Further reports about: Magnetic Nanocrystals UIC conditions magnetite nanoparticles self-assemble temperature tiny

More articles from Materials Sciences:

nachricht A hydrophobic membrane with nanopores for highly efficient energy storage
22.07.2016 | DWI - Leibniz-Institut für Interaktive Materialien

nachricht New reaction for the synthesis of nanostructures
21.07.2016 | Institute of Chemical Research of Catalonia (ICIQ)

All articles from Materials Sciences >>>

The most recent press releases about innovation >>>

Die letzten 5 Focus-News des innovations-reports im Überblick:

Im Focus: Mapping electromagnetic waveforms

Munich Physicists have developed a novel electron microscope that can visualize electromagnetic fields oscillating at frequencies of billions of cycles per second.

Temporally varying electromagnetic fields are the driving force behind the whole of electronics. Their polarities can change at mind-bogglingly fast rates, and...

Im Focus: Continental tug-of-war - until the rope snaps

Breakup of continents with two speed: Continents initially stretch very slowly along the future splitting zone, but then move apart very quickly before the onset of rupture. The final speed can be up to 20 times faster than in the first, slow extension phase.phases

Present-day continents were shaped hundreds of millions of years ago as the supercontinent Pangaea broke apart. Derived from Pangaea’s main fragments Gondwana...

Im Focus: A Peek into the “Birthing Room” of Ribosomes

Scaffolding and specialised workers help with the delivery – Heidelberg biochemists gain new insights into biogenesis

A type of scaffolding on which specialised workers ply their trade helps in the manufacturing process of the two subunits from which the ribosome – the protein...

Im Focus: New protocol enables analysis of metabolic products from fixed tissues

Scientists at the Helmholtz Zentrum München have developed a new mass spectrometry imaging method which, for the first time, makes it possible to analyze hundreds of metabolites in fixed tissue samples. Their findings, published in the journal Nature Protocols, explain the new access to metabolic information, which will offer previously unexploited potential for tissue-based research and molecular diagnostics.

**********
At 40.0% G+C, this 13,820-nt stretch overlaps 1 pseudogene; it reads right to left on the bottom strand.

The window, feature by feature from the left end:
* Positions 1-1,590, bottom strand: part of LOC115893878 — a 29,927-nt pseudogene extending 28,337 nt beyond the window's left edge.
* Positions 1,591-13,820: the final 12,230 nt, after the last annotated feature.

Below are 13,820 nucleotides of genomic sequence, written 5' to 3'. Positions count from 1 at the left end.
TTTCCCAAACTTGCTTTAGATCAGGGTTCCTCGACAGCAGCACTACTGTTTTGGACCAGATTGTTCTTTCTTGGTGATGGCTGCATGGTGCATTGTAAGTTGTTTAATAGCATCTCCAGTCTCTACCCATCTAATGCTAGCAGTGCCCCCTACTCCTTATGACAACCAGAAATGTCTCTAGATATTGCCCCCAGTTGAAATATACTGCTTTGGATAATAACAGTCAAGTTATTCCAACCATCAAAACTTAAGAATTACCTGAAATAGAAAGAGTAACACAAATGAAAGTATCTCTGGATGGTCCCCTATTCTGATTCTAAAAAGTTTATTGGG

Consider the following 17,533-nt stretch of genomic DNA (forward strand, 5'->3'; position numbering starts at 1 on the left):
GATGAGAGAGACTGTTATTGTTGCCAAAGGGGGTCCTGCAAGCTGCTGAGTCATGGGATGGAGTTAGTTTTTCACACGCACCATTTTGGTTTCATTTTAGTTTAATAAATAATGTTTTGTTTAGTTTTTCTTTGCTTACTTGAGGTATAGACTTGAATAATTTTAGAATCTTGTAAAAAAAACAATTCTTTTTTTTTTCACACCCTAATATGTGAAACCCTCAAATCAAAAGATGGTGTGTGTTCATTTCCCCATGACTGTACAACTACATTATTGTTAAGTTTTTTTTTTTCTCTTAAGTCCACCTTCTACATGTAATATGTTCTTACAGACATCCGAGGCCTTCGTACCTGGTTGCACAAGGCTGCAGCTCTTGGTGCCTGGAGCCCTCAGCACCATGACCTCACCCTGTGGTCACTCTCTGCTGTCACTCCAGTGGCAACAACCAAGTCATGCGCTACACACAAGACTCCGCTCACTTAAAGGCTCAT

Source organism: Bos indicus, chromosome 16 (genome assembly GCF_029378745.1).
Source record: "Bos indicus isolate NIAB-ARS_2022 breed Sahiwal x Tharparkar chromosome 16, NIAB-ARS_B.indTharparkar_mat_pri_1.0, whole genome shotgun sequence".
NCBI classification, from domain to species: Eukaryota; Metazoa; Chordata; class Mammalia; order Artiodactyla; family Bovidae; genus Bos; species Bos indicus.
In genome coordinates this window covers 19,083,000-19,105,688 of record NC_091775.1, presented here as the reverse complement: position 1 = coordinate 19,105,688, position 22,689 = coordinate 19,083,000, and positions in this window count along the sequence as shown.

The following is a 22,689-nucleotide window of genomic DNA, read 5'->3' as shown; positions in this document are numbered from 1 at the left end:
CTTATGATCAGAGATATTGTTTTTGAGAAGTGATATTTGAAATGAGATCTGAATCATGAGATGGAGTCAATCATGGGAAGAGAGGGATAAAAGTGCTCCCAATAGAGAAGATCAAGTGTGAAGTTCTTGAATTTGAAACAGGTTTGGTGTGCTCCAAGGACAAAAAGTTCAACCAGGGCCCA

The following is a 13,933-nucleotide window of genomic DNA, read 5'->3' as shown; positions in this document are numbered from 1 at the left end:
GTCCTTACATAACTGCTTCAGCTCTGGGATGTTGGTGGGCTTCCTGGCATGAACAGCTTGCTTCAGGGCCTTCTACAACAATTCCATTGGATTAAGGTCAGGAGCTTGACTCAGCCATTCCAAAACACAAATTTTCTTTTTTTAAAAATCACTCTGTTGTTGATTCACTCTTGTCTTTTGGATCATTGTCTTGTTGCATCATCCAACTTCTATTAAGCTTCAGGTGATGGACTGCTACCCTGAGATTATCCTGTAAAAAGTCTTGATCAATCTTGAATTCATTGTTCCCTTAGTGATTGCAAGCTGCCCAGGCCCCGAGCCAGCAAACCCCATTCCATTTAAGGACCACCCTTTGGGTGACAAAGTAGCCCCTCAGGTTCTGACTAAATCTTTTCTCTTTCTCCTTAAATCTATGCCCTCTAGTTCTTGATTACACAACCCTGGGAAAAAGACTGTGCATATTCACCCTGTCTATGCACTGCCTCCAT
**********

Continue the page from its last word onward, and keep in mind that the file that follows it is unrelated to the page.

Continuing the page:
In biomedical research, working with tissue samples is indispensable because it permits insights into the biological reality of patients, for example, in...

Im Focus: Computer Simulation Renders Transient Chemical Structures Visible

Chemists at the University of Basel have succeeded in using computer simulations to elucidate transient structures in proteins. In the journal Angewandte Chemie, the researchers set out how computer simulations of details at the atomic level can be used to understand proteins’ modes of action.

Using computational chemistry, it is possible to characterize the motion of individual atoms of a molecule. Today, the latest simulation techniques allow...

All Focus news of the innovation-report >>>

Anzeige

Anzeige

Event News

GROWING IN CITIES - Interdisciplinary Perspectives on Urban Gardening

15.07.2016 | Event News

SIGGRAPH2016 Computer Graphics Interactive Techniques, 24-28 July, Anaheim, California

15.07.2016 | Event News

Partner countries of FAIR accelerator meet in Darmstadt and approve developments

11.07.2016 | Event News

 
Latest News

Hey robot, shimmy like a centipede

22.07.2016 | Information Technology

New record in materials research: 1 terapascals in a laboratory

22.07.2016 | Physics and Astronomy

University of Graz researchers challenge 140-year-old paradigm of lichen symbiosis

22.07.2016 | Life Sciences

VideoLinks
B2B-VideoLinks
More VideoLinks >>>